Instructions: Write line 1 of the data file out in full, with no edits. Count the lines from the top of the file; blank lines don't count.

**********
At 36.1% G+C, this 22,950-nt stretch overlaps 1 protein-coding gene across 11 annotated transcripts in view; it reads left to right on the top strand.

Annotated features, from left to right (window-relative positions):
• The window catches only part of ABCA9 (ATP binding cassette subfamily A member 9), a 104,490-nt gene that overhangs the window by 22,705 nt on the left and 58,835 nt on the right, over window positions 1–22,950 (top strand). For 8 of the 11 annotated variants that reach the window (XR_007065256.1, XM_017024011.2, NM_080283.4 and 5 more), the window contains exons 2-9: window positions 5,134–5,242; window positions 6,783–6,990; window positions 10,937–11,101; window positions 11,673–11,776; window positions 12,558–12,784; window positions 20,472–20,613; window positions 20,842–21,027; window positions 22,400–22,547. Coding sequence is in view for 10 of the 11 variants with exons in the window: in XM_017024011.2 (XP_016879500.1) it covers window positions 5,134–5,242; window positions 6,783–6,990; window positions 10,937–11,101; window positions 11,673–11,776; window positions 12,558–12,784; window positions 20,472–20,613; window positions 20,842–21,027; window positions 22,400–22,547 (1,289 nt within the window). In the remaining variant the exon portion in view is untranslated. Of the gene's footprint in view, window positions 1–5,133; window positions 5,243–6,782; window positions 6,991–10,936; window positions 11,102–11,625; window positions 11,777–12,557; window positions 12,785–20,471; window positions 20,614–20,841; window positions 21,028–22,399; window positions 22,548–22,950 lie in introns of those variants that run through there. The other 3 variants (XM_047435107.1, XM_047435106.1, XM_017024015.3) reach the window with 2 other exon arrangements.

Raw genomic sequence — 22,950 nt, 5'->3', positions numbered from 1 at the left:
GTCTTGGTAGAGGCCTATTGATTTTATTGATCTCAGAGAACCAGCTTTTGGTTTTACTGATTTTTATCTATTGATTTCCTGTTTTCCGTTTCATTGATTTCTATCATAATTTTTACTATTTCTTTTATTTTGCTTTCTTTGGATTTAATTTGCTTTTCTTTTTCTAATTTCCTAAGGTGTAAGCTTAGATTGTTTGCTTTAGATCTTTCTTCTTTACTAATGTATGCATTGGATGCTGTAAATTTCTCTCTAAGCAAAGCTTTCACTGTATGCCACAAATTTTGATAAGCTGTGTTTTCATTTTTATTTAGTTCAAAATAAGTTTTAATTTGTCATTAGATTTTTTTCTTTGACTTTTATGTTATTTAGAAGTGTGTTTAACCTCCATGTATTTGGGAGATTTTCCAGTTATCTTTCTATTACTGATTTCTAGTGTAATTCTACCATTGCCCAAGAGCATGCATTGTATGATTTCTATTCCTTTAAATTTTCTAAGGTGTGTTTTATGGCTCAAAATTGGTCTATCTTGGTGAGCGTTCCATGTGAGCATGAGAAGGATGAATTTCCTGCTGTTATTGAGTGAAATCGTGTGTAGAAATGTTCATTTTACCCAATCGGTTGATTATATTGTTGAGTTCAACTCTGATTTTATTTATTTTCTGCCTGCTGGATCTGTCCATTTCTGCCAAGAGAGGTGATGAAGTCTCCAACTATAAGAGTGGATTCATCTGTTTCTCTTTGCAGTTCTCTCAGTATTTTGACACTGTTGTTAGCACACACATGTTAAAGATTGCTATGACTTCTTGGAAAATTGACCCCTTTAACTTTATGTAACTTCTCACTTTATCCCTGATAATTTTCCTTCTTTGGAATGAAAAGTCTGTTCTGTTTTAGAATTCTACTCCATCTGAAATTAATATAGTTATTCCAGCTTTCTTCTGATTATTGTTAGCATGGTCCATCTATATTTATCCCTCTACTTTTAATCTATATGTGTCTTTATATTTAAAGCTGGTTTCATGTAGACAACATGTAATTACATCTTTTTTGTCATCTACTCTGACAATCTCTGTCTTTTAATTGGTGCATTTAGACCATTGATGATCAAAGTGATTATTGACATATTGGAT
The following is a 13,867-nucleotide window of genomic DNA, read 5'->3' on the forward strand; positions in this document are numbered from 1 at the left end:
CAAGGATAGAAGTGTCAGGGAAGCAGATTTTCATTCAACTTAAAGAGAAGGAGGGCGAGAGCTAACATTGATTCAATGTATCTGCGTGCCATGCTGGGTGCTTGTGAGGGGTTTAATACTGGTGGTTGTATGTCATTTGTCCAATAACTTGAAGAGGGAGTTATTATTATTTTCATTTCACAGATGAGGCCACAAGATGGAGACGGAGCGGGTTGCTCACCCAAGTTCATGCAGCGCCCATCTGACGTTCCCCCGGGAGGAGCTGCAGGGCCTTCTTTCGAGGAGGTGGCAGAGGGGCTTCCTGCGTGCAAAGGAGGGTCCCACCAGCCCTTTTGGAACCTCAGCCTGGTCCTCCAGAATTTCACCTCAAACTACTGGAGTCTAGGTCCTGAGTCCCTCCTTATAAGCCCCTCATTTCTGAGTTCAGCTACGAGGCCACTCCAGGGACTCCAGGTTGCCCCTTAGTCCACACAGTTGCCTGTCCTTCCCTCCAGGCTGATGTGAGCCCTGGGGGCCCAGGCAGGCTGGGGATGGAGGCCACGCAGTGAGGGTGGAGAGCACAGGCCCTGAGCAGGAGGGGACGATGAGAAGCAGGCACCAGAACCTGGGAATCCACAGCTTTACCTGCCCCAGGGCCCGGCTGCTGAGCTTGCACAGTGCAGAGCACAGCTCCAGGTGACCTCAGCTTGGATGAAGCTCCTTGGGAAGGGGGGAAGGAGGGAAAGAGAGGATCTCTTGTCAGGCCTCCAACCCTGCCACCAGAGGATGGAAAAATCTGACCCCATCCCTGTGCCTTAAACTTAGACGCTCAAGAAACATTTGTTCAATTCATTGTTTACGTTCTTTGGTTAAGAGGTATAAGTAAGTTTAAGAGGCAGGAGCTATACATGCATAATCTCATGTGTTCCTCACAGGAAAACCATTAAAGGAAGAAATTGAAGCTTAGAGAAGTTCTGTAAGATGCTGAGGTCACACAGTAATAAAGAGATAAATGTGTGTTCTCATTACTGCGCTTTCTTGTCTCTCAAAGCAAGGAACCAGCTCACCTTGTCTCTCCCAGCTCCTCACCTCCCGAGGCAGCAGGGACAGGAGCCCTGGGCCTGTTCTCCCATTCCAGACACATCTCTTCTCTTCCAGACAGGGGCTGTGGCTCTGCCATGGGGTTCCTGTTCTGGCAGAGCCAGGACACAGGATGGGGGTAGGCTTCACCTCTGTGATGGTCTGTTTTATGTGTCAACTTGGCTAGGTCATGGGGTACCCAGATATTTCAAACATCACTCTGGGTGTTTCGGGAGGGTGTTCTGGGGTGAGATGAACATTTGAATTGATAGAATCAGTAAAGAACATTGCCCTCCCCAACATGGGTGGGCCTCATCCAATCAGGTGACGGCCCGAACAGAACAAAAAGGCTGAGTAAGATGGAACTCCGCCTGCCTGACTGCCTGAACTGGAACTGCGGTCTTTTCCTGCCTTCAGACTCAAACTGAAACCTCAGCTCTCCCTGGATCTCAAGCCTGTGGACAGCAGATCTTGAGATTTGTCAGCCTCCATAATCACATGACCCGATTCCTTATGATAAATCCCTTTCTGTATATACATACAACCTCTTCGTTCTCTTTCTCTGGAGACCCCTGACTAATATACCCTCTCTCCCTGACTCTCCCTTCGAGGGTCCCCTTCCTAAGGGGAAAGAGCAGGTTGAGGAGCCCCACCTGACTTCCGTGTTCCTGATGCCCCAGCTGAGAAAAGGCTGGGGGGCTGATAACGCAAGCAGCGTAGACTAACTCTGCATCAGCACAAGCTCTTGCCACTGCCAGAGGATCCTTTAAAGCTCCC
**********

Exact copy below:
At 36.1% G+C, this 22,950-nt stretch overlaps 1 protein-coding gene across 11 annotated transcripts in view; it reads left to right on the top strand.